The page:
Now painting is terrible work if you have to do it alone, but if you have a partner who is a conversationalist, like The Statesman, it can be quite pleas­ant. What makes it terrible if you are alone is how boring it is. As The Statesman would say, it only takes a very small portion of your brain to paint. And this is what makes it nice if you can carry on a conversation while you are doing it; there is no job that distracts you less from conversation than painting. That said, I have to admit that I don’t remember much of what The Statesman and I talked about while we painted that house, but I do remem­ber that we went into elaborate flights of fancy and long discus­sions of politics. That might have been when we hatched the plot to take out Richard Nixon with a crossbow; I’m not sure; anyway, nothing came of it, obviously. Bobby Nixon listened to us quietly, and I think he was a little in awe of us. It was a disappointment when the out­side paint got there and there was only the one extension ladder and The Statesman and I hardly saw each other for a while. We were both glad when all that outside ladder work was done, and we could work to­gether again inside.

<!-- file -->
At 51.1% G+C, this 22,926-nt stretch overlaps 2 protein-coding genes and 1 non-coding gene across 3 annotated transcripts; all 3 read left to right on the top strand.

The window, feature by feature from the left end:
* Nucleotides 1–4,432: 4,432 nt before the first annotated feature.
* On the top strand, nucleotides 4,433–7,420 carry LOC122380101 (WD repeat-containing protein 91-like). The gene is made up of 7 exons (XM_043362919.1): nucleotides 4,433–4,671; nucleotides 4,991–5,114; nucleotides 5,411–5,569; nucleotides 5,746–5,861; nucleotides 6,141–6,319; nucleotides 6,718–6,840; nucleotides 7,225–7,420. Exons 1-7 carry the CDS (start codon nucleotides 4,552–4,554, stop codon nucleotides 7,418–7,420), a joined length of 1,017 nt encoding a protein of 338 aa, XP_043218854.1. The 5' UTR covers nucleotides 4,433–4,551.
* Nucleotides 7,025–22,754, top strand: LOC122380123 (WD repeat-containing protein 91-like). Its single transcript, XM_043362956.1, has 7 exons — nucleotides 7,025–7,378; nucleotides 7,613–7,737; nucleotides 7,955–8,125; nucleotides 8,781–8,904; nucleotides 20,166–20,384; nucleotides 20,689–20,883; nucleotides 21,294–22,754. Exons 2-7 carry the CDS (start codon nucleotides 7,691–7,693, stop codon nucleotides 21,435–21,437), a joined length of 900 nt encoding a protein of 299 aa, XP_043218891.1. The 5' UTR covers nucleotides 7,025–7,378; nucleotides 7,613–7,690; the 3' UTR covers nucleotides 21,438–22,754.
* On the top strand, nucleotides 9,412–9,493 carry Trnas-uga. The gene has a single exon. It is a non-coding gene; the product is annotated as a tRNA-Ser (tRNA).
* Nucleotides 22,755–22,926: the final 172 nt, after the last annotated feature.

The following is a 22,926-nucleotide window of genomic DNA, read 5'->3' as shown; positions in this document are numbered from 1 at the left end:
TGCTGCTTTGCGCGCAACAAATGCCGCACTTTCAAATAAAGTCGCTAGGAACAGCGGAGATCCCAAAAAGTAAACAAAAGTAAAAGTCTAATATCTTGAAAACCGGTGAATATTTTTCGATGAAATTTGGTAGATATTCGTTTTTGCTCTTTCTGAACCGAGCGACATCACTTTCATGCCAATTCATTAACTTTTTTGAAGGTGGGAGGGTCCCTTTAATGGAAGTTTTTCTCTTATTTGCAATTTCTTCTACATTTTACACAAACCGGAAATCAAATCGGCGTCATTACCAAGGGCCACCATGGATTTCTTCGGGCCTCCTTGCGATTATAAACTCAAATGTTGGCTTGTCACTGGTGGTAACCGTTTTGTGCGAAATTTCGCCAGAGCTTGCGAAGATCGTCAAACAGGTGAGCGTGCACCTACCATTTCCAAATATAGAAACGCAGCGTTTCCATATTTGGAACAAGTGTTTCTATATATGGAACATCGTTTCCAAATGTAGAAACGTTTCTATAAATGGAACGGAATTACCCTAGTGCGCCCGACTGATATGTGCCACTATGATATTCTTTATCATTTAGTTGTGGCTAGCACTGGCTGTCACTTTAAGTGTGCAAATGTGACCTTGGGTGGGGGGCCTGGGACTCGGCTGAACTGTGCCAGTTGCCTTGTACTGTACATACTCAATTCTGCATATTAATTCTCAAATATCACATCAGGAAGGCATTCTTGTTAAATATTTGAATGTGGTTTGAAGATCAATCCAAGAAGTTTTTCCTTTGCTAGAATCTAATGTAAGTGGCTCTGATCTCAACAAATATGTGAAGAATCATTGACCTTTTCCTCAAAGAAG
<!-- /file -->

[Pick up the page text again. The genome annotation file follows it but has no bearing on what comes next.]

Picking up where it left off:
Here is something else that happened while we had that job: One morning The States­man and I discovered a rusted metal protru­sion hanging from the quarter panel behind the left rear tire of his car. The car was an old white Bel Air sta­tion wagon. We looked at the red-brown lump from every angle. We could not think of what had caused it, but we had to go to work, and we de­cided not to worry about it. As we rounded the right-curved en­trance ramp to Route 40, the rusty bulge scraped against the ground and trailed sparks.

—I know, said the Statesman, studying it again when we ar­rived at the job, —A tumor, the car has devel­oped a tumor.